by Loraine Couturier
The Bavarian forest is tucked away from city life, three hours outside of Munich. The nature is at your doorstep which is rare in Europe. The area is still very traditional and in every little village, there’s often a brewery that has stood for centuries.
There is no lack of history here with the remnants of empires gone by. The village I live in was one of many villages that were a part of the glass making industry. The forest once fueled the huge ovens it takes to make blown glass.
Recently, I went to a Gasthaus which is a nice little tavern style restaurant with an outdoor beer garden. The beer garden overlooked green rolling hills and is opposite to one of the baron’s villas. There was an apple orchard with trees that were 500+ years old.
Any beer garden in Bavaria has a large chestnut tree in it and this Gasthaus was no exception. The server brought us beer in her traditional dirndl. My fiancé got himself a pork leg for dinner with a side of kraut and dumplings.
I got goose in a mushroom cream sauce over spetzle (freehand pasta from Austria). Inside, I could hear live traditional Bavarian music with an accordion. It all set the stage for a truly traditional Bavarian dinner at sunset.
The beer, one of the highlights of Bavaria is the beer. In fact, beer is considered food for the people, like bread, so there’s no tax. The finest fresh beer you’ve ever tasted from a century old brewery for very little money makes it a slice of heaven to me.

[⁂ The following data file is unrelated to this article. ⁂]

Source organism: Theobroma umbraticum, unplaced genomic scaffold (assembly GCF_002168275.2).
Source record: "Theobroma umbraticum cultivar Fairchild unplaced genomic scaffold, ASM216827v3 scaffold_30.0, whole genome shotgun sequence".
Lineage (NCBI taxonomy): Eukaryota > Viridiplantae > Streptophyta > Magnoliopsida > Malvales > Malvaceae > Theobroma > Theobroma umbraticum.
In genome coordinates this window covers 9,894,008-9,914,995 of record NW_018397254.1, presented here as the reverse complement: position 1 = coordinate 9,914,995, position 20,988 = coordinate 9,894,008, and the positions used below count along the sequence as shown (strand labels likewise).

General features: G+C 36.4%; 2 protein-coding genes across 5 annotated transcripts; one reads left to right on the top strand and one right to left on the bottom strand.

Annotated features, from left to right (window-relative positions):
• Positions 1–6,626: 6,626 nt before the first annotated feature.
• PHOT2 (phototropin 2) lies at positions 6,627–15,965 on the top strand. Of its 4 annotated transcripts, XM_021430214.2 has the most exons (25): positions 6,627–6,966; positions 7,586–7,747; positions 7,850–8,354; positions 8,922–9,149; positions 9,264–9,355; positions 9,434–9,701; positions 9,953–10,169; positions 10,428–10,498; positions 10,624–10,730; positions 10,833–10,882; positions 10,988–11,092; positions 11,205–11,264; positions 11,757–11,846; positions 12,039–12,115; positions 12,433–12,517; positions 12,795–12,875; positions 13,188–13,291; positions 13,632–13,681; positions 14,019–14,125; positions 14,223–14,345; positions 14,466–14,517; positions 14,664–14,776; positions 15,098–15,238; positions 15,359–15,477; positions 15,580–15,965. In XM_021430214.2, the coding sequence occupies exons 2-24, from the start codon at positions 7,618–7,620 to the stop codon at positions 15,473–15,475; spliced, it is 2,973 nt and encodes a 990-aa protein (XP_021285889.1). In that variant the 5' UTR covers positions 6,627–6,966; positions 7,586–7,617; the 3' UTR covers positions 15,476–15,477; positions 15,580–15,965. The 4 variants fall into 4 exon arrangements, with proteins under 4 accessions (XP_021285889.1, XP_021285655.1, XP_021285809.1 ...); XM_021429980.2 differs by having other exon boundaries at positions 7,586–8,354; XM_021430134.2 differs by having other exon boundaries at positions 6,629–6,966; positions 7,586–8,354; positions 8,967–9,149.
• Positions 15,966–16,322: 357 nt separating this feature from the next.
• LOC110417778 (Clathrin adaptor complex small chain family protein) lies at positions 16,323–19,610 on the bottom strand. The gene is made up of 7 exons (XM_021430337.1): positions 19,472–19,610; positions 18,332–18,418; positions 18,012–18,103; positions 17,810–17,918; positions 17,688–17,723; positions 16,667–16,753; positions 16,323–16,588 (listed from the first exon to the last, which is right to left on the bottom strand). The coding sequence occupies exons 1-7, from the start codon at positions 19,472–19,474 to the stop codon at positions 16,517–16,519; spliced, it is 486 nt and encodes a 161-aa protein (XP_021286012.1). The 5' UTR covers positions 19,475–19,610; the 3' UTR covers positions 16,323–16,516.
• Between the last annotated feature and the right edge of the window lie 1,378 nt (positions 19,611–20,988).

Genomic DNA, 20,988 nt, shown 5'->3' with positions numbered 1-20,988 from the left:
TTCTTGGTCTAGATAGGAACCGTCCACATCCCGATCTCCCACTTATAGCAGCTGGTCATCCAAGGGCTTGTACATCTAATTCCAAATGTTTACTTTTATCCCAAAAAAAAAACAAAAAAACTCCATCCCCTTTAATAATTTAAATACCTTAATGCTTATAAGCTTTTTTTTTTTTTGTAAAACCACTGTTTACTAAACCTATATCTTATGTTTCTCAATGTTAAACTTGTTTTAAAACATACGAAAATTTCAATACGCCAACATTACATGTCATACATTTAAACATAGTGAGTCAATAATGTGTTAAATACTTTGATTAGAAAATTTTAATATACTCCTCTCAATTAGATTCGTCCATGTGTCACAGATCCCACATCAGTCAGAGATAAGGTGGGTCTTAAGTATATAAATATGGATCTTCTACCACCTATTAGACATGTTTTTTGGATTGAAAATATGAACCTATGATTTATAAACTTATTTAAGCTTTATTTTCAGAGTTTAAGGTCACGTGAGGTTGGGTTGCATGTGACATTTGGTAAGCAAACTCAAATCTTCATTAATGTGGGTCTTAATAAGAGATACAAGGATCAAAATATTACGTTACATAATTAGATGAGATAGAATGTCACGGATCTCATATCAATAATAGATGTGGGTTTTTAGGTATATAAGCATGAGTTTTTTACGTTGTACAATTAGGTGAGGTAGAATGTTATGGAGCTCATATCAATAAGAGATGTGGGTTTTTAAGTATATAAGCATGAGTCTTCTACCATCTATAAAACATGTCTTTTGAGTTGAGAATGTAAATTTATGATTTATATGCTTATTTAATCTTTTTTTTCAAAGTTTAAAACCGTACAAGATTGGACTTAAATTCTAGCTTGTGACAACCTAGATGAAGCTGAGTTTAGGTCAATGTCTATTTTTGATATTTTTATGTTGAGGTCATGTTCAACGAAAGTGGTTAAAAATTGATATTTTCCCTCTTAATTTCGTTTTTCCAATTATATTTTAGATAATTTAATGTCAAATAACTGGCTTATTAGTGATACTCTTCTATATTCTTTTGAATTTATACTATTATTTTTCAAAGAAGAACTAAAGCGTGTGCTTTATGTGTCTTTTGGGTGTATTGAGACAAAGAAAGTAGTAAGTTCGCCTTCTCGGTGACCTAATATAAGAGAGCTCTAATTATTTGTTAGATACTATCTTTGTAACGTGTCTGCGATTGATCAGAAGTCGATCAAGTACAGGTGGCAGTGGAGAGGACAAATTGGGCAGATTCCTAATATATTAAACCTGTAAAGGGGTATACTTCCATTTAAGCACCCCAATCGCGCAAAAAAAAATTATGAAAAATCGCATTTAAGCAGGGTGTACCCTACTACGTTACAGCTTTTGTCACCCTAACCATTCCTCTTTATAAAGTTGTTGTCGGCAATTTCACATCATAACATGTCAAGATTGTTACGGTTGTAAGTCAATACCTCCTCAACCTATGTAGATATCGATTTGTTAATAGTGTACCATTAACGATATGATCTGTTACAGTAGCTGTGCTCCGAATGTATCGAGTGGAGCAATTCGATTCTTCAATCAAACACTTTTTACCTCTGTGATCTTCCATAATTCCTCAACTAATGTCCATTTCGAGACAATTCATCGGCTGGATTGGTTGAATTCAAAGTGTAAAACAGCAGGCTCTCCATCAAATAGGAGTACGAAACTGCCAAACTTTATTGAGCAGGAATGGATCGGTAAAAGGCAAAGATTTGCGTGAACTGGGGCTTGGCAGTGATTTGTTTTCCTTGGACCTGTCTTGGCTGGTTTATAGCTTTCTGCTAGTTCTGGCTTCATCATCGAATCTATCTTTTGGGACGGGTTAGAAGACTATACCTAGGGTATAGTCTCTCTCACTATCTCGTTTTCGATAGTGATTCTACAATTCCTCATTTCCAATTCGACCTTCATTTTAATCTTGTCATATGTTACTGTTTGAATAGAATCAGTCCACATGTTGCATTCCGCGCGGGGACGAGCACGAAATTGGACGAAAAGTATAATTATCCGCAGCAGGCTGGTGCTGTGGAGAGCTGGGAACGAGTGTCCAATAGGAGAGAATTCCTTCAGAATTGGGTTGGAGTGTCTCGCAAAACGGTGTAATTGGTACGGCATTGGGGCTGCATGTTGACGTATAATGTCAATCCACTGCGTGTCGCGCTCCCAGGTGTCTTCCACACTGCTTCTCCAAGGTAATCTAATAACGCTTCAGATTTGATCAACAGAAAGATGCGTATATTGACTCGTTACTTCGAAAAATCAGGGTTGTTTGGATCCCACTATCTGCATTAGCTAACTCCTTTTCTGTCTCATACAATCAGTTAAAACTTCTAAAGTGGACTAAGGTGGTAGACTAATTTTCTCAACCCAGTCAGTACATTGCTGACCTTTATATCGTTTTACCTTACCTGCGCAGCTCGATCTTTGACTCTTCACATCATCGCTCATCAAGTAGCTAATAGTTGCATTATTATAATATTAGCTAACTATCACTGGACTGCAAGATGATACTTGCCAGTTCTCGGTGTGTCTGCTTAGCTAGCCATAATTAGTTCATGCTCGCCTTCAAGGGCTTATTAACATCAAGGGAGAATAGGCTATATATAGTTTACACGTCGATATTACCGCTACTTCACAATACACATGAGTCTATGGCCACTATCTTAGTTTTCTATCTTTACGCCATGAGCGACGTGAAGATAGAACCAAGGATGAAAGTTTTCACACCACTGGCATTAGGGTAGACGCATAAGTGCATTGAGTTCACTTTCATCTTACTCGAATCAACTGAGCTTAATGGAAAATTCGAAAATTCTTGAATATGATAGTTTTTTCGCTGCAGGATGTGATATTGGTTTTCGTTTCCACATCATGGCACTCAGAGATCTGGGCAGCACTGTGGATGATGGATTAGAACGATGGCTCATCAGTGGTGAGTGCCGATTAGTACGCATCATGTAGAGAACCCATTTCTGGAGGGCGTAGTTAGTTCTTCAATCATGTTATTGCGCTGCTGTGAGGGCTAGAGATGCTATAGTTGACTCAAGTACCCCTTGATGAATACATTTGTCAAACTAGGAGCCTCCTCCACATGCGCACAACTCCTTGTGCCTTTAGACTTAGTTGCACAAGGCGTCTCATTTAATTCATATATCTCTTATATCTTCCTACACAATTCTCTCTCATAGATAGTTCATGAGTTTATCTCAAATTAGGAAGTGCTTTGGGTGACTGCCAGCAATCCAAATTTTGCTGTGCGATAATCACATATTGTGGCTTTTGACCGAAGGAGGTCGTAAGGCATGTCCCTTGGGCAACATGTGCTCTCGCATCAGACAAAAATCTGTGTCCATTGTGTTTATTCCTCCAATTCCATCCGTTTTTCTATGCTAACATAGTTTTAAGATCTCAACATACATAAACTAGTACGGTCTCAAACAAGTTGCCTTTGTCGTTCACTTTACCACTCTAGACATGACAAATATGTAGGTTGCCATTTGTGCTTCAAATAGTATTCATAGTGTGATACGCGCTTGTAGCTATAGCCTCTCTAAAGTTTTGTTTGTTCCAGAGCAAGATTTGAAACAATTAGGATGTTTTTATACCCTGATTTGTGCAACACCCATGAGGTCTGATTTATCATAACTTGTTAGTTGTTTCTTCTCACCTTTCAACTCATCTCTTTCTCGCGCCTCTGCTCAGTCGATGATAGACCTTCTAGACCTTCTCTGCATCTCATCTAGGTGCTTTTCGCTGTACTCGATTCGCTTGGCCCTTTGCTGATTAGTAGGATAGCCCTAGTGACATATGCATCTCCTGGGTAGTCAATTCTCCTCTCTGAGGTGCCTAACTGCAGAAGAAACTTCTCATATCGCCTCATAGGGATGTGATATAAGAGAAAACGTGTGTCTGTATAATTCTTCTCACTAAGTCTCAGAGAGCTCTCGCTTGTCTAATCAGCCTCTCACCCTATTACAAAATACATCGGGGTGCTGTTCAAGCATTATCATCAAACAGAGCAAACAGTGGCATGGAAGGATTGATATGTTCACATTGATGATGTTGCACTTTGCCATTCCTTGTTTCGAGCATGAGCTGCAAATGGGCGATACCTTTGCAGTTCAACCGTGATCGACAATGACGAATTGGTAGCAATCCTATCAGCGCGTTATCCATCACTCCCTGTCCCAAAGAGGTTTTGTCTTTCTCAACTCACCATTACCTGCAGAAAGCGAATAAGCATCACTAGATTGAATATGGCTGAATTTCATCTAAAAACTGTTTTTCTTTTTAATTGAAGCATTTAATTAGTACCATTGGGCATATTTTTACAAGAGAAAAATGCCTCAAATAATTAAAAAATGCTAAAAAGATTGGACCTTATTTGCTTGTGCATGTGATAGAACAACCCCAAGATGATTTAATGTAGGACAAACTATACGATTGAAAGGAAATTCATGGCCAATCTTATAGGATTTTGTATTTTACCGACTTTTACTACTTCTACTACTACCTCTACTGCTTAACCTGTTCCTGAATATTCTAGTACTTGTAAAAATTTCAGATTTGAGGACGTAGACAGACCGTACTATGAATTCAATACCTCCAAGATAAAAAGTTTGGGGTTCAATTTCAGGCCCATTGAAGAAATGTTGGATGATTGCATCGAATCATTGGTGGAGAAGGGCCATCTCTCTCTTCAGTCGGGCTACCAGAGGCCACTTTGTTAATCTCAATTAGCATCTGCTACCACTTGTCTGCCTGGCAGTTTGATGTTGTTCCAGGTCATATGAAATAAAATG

Every village has a Volksfest in the summer that are much smaller than the grandfather of festivals, the Oktoberfest. There is live Bavarian music and beer benches you are obligated to stand up and dance on.
It’s a fantastic atmosphere with people yelling at the top of their lungs. The beer comes in one litre glasses, which used to be stone (beer stein). I have a dirndl for such events and I wish I could wear it everyday because it’s so feminine and flattering.
My favorite time of year here is around Christmas because it literally is the front of a Christmas card. The warm glow of a small village wrapped in snow with lights and children playing outside. At the church, there are choirs singing carols I have known since childhood.
We place a candle on the window sill on Christmas Eve and let it burn all night so the Christmas child can find it’s way. I love it because it’s the Christmas spirit I recall from childhood, not a commercial holiday with Santa Claus. Bavaria isn’t flashy about anything; it is modest even though it’s beautiful and full with culture.
If I could sum it up in a feeling, it’s a lot like the Sound of Music. Rolling green fields with mountains in the background and beautiful century old estates. Many of the old villas and fortresses surrounding the area are abandoned now.
The elaborate, wealthy lifestyle has declined since the glass factories have stopped running. This area was world famous for their glass making and down every dirt path, you can still find little glass pebbles from days gone by.